Soundscapes #3 at the Ice House in Bethlehem, Pennsylvania, on 2-22-03, was another brilliant success. The featured artist was Orbital Decay, a two person electronic music ensemble that plays exquisite evolving sound structures that can best be described as, well, "Soundscapes." Orbital Decay would have been enough, but there was more!

Tom Shaw, an ambient music artist, peformed for about one hour before the concert. His music is certainly not mearly background music to be ignored. Tom Plays the guitar, keyboard and assorted electronic gizmos. He was playing last night with a percussionist whose name I unfortunately didn't get. [Editor's Note: That was Moe Altamuro.] Tom sets up very relaxing ambient textures which are very beautiful. Many people stopped to listen carfully. I hope he performs again at future Soundscapes.

Orbital Decay, Terry Furber on synthesizers and Scott Watkins on electric guitar, has been performing since 1979. Influenced by such bands as Tangerine Dream, Klaus Shulze, and Pink Floyd they have developed their own style of "space music." They performed two wonderful sets. Each set was a contiunous uninterrupted wash of harmonious sounds. Sometimes the music became quite rhythmic. People were tapping their feet and nodding their heads with the beat. I was very pleased that the beats weren't the often-heard drum sounds that less imaginative electronic groups seems to find unavoidable. OD's beats are very pleasant snappy electronic sounds. They appear to be mostly modulated resonant filters, possibly made with Terry's vintage Moog gear.

When Orbital Decay drifted into sections where there was "no beat" we heard deliberate harmonic structures which create very long phrases. These phrases last minutes, not a few seconds as they do in most music. There wais more going on than first met the ear. Sometimes there are startling glides, or glissandos, that seemed to bend the sound field. These always resolved in a satisfying way.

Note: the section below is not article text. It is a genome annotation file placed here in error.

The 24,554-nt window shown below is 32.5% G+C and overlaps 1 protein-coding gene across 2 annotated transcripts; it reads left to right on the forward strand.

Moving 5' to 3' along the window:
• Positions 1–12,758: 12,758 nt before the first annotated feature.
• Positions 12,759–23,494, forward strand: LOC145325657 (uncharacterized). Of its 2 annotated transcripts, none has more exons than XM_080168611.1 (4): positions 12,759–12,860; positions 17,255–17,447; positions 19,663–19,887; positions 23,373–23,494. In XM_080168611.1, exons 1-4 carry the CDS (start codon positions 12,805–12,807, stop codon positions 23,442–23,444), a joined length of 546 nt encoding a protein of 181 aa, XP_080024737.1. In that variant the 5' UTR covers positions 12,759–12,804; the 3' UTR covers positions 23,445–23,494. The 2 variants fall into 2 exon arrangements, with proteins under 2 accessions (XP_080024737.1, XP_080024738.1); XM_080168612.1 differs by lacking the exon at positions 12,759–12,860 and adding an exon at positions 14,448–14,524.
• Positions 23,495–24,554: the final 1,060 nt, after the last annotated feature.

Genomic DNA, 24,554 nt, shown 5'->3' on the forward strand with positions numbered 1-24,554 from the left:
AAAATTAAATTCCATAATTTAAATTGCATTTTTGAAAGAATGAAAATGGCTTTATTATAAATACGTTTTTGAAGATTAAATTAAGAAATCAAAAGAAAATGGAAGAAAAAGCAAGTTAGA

Each set lasted about one hour. Afterwards I felt like I had been on a very well guided sonic journey which left me relaxed and refreshed. My wife, Juli, commented that this music reminded her of Indian Ragas. This is right on.

Terry and Scott are mature artists exploring new musical forms with every performance. I look forward to hearing them again.

As has become a fabulous tradition at Soundscapes, Chef Jeff provided a delicous buffet dinner at no charge. He does this because he loves electronic music. It's his way of supporting it. Chef Jeff is a classic patron of the arts.

We should all thank Bill Fox and all the volunteers for their efforts at producing the Soundscapes concerts. For those of us lucky enough to be in Eastern Pennsylvania we are in their debt because Soundscapes greatly contributes to the quality of the artistic life in our community.

Howard Moscovitz
as posted to the Soundscapes Forum
Tom Shaw and Moe Altamura in the lobby
Tom Shaw and Moe Altamur in the lobby
Photo 2003 Howard Moscovitz


Orbital Decay
Orbital Decay
Photo 2003 Howard Moscovitz

Happy Host
Happy Host
Photo 2003 Howard Moscovitz